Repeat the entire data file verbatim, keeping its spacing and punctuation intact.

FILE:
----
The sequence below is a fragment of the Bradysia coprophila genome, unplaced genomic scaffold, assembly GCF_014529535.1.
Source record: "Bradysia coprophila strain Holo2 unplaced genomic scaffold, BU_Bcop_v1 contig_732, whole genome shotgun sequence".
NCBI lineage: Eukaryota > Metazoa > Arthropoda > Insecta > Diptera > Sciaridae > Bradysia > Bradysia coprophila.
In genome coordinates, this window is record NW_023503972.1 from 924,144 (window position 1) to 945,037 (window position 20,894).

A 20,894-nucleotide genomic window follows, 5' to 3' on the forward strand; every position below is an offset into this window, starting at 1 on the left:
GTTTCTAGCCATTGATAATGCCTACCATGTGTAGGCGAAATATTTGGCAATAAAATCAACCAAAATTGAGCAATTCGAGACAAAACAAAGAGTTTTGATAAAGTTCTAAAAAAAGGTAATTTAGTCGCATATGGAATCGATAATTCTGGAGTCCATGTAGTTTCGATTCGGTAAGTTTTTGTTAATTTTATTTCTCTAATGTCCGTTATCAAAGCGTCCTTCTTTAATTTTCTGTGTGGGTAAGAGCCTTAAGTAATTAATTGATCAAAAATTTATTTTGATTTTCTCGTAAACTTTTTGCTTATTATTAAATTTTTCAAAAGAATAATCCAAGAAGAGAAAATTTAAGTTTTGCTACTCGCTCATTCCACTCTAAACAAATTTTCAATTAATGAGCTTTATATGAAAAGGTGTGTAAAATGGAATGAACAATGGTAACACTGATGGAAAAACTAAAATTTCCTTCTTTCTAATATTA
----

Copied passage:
The sequence below is a fragment of the Bradysia coprophila genome, unplaced genomic scaffold, assembly GCF_014529535.1.
Source record: "Bradysia coprophila strain Holo2 unplaced genomic scaffold, BU_Bcop_v1 contig_732, whole genome shotgun sequence".
NCBI lineage: Eukaryota > Metazoa > Arthropoda > Insecta > Diptera > Sciaridae > Bradysia > Bradysia coprophila.
In genome coordinates, this window is record NW_023503972.1 from 924,144 (window position 1) to 945,037 (window position 20,894).

A 20,894-nucleotide genomic window follows, 5' to 3' on the forward strand; every position below is an offset into this window, starting at 1 on the left:
GTTTCTAGCCATTGATAATGCCTACCATGTGTAGGCGAAATATTTGGCAATAAAATCAACCAAAATTGAGCAATTCGAGACAAAACAAAGAGTTTTGATAAAGTTCTAAAAAAAGGTAATTTAGTCGCATATGGAATCGATAATTCTGGAGTCCATGTAGTTTCGATTCGGTAAGTTTTTGTTAATTTTATTTCTCTAATGTCCGTTATCAAAGCGTCCTTCTTTAATTTTCTGTGTGGGTAAGAGCCTTAAGTAATTAATTGATCAAAAATTTATTTTGATTTTCTCGTAAACTTTTTGCTTATTATTAAATTTTTCAAAAGAATAATCCAAGAAGAGAAAATTTAAGTTTTGCTACTCGCTCATTCCACTCTAAACAAATTTTCAATTAATGAGCTTTATATGAAAAGGTGTGTAAAATGGAATGAACAATGGTAACACTGATGGAAAAACTAAAATTTCCTTCTTTCTAATATTA